A speech given by RMIT Professor Gerda Gemser to mark Founders' Day, 7 June, 2014.
Professor Gerda Gemser. Photo: Vicki Jones.
The T in RMIT stands, of course, for technology. So it is of enormous significance that we are now known as a global university of technology and design. By emphasising not only technology but also design RMIT University acknowledges the crucial role both these areas play for present-day business.
RMIT is well-positioned to generate knowledge that will help companies compete better using technology and design, thanks to our solid foundation in not only Engineering and Design but also Business -as represented by the three RMIT colleges.
Having these three colleges within one and the same university allows for unique transdisciplinary research. Indeed, RMIT's Design Research Institute has been founded on the basic premise that only by means of transdisciplinary research we can solve today's wicked problems.
Recognising the importance of transdisciplinary research and design, RMIT University has recently appointed five design professors, who each have their own specialised knowledge - including smart manufacturing, acoustics, public space design, ethnography, and management - but, who, by means of collaboration, can achieve results that otherwise would not have been possible.
Being one of those five design professors, thus far my research has focused on the relationship between two disciplines or fields: design and (marketing) management. More specifically, I examine the value of design from a business perspective: what value do companies create by investing in design and what strategies are best suited to optimise the payback from design investment?
I focus in particular on the value of professional design, that is design by those who are specifically trained as designers and/or whose main job activities relate to designing products or services. This in contrast to what is called "silent design", that is, design by non-professionals.
Over the years, I have performed several studies in which I examined the outcomes of investing in professional design. Investing in design helps companies above all to differentiate: thus rather than being just one of the same, companies can stand out of the crowd. Differentiation then occurs not only by means of aesthetics (the look and feel of the product), but also by designing products that are easy to use, and have unique functionalities.
In a recent, large-scale study, performed in The Netherlands, we found that companies investing much in professional design were able to improve their financial performance substantially. However, what we also found, both in this study and in other studies, is that good design management is a sine qua non to realise these positive outcomes.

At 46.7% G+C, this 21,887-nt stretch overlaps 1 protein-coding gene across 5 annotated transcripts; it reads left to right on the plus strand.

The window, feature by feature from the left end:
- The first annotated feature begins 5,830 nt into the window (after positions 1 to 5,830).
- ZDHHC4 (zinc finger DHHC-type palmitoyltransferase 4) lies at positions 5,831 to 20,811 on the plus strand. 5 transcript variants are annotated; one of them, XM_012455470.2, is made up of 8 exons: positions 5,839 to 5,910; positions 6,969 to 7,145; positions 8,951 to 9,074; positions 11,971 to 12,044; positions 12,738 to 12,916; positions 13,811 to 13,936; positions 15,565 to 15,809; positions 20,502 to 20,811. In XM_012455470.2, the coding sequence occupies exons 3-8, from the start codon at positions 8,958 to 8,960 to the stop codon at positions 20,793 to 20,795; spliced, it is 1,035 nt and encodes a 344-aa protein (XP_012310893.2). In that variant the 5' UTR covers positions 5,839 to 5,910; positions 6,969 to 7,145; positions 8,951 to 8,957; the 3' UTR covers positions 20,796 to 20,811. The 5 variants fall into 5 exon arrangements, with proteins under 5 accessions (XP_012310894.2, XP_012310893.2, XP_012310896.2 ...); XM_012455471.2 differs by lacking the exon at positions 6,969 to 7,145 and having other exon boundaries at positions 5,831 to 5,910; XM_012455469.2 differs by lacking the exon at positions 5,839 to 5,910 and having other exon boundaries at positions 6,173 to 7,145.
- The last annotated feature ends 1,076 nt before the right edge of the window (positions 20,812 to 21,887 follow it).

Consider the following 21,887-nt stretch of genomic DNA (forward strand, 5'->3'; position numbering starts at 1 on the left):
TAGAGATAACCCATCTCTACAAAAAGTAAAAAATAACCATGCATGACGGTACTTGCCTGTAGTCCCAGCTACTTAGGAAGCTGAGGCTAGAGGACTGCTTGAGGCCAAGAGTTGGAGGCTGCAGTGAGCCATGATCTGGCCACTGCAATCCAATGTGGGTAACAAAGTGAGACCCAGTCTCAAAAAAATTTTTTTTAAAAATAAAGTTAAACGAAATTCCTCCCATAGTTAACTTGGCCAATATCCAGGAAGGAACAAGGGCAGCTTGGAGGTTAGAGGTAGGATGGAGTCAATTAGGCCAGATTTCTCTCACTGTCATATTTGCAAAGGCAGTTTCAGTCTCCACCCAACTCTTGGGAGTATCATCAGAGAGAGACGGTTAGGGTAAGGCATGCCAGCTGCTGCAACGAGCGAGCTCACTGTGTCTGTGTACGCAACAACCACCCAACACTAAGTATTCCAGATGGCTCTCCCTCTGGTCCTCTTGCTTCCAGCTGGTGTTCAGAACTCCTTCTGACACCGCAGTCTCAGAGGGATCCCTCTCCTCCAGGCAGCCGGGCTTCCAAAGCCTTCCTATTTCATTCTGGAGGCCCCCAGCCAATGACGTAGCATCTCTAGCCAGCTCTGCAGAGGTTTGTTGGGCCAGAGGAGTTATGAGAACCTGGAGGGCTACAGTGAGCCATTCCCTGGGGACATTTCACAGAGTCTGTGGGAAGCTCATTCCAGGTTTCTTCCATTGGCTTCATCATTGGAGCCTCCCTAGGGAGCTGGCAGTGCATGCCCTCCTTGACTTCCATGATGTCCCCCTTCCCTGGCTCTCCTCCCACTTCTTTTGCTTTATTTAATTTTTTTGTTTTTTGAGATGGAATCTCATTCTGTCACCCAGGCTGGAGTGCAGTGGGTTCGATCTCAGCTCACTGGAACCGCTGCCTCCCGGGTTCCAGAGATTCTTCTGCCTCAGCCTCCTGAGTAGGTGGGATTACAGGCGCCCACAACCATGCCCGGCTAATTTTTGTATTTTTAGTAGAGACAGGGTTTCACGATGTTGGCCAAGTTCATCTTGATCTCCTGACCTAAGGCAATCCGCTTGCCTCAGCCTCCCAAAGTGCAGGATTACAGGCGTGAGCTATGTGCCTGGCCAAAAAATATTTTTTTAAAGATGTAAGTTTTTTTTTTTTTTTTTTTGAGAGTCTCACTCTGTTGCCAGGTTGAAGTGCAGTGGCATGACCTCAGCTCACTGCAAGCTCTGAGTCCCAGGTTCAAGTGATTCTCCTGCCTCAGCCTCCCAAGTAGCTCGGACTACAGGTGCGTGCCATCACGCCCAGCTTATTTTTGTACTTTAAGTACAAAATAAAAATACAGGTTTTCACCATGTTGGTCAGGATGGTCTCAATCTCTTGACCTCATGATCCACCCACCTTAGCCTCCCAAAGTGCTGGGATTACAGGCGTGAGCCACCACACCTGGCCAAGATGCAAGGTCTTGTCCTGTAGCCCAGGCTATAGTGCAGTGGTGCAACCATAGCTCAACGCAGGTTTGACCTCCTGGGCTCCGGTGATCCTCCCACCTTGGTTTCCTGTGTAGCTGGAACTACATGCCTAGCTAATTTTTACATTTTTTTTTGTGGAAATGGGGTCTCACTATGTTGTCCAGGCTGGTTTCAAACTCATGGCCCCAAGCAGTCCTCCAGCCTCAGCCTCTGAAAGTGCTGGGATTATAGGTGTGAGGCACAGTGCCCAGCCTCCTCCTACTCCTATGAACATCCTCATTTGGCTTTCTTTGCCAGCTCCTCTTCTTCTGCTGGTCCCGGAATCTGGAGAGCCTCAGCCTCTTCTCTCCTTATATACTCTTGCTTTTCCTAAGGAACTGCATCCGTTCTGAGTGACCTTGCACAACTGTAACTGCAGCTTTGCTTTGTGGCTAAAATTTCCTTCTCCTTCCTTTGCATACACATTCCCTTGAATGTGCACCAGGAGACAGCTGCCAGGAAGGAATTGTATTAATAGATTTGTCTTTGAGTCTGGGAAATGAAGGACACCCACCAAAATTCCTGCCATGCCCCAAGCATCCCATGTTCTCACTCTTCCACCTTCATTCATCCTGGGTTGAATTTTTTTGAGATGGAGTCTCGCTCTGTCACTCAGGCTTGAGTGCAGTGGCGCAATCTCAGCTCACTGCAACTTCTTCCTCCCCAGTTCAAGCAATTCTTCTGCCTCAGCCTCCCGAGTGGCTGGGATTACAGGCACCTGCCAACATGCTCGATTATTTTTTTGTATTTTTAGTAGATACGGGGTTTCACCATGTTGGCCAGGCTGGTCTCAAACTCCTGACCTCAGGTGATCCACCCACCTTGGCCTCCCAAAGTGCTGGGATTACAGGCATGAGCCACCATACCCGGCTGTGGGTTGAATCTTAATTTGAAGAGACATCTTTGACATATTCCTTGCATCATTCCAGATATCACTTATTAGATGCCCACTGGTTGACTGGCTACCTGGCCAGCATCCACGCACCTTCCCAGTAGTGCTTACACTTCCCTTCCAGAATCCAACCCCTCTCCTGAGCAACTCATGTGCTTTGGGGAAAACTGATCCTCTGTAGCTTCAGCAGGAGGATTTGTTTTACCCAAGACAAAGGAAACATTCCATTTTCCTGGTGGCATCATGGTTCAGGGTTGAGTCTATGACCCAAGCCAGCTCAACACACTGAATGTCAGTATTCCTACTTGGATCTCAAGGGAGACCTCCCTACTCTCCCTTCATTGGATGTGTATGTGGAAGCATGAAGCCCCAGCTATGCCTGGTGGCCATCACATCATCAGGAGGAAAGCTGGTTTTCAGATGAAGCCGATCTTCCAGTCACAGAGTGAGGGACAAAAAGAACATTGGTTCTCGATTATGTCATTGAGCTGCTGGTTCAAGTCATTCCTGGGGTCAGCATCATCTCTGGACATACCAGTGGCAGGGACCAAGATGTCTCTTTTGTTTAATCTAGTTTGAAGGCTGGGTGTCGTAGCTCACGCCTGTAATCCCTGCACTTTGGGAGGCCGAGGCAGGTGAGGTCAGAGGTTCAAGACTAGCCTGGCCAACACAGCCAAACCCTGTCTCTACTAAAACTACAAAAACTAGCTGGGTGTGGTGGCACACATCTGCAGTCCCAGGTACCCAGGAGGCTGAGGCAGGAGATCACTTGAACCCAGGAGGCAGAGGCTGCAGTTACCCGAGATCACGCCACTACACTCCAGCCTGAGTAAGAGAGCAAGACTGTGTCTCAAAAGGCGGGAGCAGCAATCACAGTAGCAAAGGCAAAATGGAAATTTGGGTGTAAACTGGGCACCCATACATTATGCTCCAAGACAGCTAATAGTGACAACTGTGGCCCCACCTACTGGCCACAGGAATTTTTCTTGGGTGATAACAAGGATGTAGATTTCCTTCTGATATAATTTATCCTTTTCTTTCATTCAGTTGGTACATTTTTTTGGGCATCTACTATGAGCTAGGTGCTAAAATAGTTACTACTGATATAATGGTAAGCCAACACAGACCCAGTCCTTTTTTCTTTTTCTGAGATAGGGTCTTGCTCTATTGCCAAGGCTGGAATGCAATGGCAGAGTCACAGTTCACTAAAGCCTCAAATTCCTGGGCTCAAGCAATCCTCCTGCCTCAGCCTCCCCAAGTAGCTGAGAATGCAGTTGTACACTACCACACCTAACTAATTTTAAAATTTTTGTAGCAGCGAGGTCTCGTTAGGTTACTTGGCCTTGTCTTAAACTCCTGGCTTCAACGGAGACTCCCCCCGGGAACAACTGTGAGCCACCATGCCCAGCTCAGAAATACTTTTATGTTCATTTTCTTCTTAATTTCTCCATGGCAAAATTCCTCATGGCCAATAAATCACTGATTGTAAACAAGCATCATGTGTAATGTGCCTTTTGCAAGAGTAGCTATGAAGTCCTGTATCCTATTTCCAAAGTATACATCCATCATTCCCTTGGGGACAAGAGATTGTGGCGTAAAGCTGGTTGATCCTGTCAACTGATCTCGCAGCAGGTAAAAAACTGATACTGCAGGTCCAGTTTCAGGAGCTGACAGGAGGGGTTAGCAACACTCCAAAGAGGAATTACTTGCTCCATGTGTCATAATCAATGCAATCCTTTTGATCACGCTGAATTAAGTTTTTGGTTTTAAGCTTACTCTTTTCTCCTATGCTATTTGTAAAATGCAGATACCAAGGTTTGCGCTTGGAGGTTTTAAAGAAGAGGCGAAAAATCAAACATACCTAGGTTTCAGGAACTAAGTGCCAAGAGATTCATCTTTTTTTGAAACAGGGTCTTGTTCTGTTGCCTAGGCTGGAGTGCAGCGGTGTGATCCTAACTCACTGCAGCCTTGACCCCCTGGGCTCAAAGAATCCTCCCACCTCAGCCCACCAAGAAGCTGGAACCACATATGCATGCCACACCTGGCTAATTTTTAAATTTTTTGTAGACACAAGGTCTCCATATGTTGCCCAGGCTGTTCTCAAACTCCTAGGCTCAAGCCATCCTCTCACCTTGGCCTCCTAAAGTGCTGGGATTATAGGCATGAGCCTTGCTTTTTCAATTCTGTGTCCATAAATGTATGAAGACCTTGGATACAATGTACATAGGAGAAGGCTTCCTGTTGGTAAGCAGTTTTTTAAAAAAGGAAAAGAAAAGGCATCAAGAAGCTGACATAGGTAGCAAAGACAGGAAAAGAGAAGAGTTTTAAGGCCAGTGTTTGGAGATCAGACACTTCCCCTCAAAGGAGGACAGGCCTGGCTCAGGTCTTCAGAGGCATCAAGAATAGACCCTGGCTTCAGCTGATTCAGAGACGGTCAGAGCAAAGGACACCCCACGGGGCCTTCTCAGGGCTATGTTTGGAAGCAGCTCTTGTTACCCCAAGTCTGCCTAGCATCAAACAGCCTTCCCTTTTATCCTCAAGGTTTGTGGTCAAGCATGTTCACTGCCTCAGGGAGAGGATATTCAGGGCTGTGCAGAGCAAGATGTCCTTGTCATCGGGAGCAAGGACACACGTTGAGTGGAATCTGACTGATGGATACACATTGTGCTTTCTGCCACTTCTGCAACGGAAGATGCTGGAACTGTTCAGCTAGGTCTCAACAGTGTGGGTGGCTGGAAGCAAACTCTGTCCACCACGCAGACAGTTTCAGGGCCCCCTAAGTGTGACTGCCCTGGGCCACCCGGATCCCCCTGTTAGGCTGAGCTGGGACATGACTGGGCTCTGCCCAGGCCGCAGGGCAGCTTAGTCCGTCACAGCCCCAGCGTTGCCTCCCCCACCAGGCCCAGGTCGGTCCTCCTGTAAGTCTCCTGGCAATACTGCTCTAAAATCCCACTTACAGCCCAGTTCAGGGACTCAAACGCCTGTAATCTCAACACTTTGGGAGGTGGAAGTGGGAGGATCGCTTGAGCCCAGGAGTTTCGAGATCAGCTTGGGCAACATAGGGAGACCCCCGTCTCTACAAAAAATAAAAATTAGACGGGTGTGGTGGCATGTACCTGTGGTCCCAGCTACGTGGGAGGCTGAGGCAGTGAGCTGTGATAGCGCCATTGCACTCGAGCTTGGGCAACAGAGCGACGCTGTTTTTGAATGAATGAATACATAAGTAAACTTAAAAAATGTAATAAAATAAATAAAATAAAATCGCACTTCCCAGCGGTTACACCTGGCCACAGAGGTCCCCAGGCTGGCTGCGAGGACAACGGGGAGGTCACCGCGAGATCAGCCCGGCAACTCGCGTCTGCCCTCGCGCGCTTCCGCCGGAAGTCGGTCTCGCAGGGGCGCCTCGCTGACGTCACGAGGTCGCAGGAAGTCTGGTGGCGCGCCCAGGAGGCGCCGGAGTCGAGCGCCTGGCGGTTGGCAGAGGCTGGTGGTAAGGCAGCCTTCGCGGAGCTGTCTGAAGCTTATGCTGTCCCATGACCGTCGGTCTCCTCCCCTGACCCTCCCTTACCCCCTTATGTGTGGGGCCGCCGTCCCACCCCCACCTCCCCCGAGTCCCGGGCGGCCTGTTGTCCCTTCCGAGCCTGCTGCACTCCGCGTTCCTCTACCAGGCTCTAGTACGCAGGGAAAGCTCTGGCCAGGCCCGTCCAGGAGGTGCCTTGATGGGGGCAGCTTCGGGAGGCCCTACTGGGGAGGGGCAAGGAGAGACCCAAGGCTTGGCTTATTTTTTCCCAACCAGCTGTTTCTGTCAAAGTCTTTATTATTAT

Good design management relates, for example, to being willing to invest in innovative design. Offering a product that is professionally designed but is very similar, in terms of look and feel and functionality, to products that are already on the market, will not result in improved performance.
This is particularly true in industries in which investing in design is a common strategy. If all companies invest in design and if all do so in the same way, design loses its power to differentiate. Like total quality management, design is then mandatory - but nothing more.
How to creative innovative design that truly differentiates? Our research suggests that this may require the involvement of professional designers at the start of a new product development process rather than at the end, as "box wrappers".
At the start of a new product development process, also termed the fuzzy front end, innovation strategy is determined and decisions are made as regards to, for example, which markets and segments to target, with what kind of products.
Active involvement of designers in this phase implies that, rather than mere executors of design briefs, designers become partners and co-create the design brief together with their clients. As shown by our research, the result is then not only more innovative outcomes, but also, for example, a more efficient product development process.
The capabilities and tools of professional designers are not necessarily unique in the sense that other functional specialists cannot adopt them. Indeed, the basic premise of "design thinking", currently a very popular term in the business press, seems to be that non-designers can be equally effective with an extended toolkit borrowed from designers and with some training. Perhaps this is true.
On the other hand, our research shows that good professional designers tend to have unique sets of capabilities that may be hard to obtain by means of a week of intensive training in "design thinking".
These capabilities relate, for example, to being able to synthesise and visualise apparently disparate knowledge bits, to rely on expert intuition, and to be driven by the wish to create the future rather than to replicate the past or present. And that is exactly what RMIT now is facilitating and encouraging through its focus on design.
Thank you for your attention.